If the defense plan concerning Turkey is published, it would mean the U.S. could be held legally responsible for supporting the terrorist organizations, according to Turkish authorities.
Çavuşoğlu noted that there may be different opinions regarding the matter, but NATO allies must seek common ground and talks are still ongoing.
The top Turkish diplomat reiterated once again Turkey's concern regarding the U.S. support for the YPG, saying that engagement with terrorists poses one of the most significant threats on bilateral relations.
"They gave them over 30 truckloads of weapons [to YPG terrorists] and official acknowledgment of the transfer may put them in a legally problematic situation," Çavuşoğlu said, adding that the Obama administration was behind the mistake but his successor also did not pay attention to Turkey's warnings regarding the matter.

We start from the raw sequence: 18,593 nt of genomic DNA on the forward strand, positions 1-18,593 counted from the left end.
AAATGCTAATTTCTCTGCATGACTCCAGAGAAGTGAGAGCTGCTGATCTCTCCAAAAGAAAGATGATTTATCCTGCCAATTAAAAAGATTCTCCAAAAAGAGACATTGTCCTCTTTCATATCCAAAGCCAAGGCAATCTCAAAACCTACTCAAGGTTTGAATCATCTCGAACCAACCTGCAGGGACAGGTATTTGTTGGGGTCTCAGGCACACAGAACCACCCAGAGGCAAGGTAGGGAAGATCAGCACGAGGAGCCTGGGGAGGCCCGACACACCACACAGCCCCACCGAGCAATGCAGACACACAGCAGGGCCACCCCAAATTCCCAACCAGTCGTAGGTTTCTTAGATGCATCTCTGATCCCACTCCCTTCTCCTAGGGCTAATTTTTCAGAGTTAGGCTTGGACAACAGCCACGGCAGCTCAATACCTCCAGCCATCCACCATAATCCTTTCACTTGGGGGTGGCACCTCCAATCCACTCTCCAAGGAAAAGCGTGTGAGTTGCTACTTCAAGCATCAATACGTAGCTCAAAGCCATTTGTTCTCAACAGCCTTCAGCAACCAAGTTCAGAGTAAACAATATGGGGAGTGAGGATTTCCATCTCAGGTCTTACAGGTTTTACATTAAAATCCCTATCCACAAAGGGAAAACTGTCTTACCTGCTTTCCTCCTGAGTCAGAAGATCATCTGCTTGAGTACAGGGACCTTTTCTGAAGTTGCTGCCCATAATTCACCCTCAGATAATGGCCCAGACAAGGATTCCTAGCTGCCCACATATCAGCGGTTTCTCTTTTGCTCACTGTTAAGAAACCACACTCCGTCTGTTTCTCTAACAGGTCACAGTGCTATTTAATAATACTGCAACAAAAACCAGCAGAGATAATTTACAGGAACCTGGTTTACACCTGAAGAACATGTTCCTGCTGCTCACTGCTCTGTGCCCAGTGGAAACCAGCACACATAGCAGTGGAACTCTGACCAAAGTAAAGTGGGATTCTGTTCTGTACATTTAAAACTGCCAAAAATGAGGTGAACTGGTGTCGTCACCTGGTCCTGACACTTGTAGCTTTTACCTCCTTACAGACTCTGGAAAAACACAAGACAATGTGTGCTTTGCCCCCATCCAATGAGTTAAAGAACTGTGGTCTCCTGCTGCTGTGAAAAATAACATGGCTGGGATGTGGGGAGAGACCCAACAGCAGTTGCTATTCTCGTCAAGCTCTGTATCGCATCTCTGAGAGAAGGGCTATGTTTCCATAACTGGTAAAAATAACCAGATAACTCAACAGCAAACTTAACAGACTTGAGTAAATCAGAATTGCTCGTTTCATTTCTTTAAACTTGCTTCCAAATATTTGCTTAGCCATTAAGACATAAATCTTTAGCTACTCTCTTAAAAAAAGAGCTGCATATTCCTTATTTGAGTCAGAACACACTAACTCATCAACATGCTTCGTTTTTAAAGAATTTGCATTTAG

NATO has two defense plans, one of which is designed for the Baltic states and Poland, drawn up at their request after Russia annexed Crimea from Ukraine in 2014. The other is for Turkey regarding threats coming from the south. These plans are ratified by the North Atlantic Council (NAC), updated every two years and published.